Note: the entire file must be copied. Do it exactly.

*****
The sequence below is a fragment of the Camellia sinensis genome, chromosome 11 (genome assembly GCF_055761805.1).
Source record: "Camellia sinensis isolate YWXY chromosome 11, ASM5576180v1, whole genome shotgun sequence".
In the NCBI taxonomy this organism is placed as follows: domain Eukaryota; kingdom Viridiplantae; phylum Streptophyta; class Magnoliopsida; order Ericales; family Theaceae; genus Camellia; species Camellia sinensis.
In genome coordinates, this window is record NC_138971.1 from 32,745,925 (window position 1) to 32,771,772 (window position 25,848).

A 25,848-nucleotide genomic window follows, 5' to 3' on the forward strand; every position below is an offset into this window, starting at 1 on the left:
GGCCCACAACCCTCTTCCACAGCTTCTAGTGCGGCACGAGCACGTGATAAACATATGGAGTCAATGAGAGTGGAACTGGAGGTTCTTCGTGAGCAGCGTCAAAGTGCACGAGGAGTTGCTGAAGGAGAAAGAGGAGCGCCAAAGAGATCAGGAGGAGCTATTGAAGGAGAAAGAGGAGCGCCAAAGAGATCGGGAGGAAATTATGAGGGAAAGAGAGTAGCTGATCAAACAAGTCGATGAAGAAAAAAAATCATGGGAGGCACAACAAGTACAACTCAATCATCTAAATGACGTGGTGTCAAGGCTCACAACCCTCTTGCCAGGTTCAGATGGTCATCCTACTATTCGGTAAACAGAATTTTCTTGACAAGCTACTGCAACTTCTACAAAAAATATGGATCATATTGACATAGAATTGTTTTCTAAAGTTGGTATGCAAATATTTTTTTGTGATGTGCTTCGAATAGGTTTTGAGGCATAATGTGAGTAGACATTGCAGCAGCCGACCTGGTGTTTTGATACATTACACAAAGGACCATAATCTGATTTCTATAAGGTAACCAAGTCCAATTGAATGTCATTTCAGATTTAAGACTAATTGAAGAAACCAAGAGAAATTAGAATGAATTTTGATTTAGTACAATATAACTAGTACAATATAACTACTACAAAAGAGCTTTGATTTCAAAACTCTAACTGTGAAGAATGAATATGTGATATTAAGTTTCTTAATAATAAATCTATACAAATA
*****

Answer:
The sequence below is a fragment of the Camellia sinensis genome, chromosome 11 (genome assembly GCF_055761805.1).
Source record: "Camellia sinensis isolate YWXY chromosome 11, ASM5576180v1, whole genome shotgun sequence".
In the NCBI taxonomy this organism is placed as follows: domain Eukaryota; kingdom Viridiplantae; phylum Streptophyta; class Magnoliopsida; order Ericales; family Theaceae; genus Camellia; species Camellia sinensis.
In genome coordinates, this window is record NC_138971.1 from 32,745,925 (window position 1) to 32,771,772 (window position 25,848).

A 25,848-nucleotide genomic window follows, 5' to 3' on the forward strand; every position below is an offset into this window, starting at 1 on the left:
GGCCCACAACCCTCTTCCACAGCTTCTAGTGCGGCACGAGCACGTGATAAACATATGGAGTCAATGAGAGTGGAACTGGAGGTTCTTCGTGAGCAGCGTCAAAGTGCACGAGGAGTTGCTGAAGGAGAAAGAGGAGCGCCAAAGAGATCAGGAGGAGCTATTGAAGGAGAAAGAGGAGCGCCAAAGAGATCGGGAGGAAATTATGAGGGAAAGAGAGTAGCTGATCAAACAAGTCGATGAAGAAAAAAAATCATGGGAGGCACAACAAGTACAACTCAATCATCTAAATGACGTGGTGTCAAGGCTCACAACCCTCTTGCCAGGTTCAGATGGTCATCCTACTATTCGGTAAACAGAATTTTCTTGACAAGCTACTGCAACTTCTACAAAAAATATGGATCATATTGACATAGAATTGTTTTCTAAAGTTGGTATGCAAATATTTTTTTGTGATGTGCTTCGAATAGGTTTTGAGGCATAATGTGAGTAGACATTGCAGCAGCCGACCTGGTGTTTTGATACATTACACAAAGGACCATAATCTGATTTCTATAAGGTAACCAAGTCCAATTGAATGTCATTTCAGATTTAAGACTAATTGAAGAAACCAAGAGAAATTAGAATGAATTTTGATTTAGTACAATATAACTAGTACAATATAACTACTACAAAAGAGCTTTGATTTCAAAACTCTAACTGTGAAGAATGAATATGTGATATTAAGTTTCTTAATAATAAATCTATACAAATA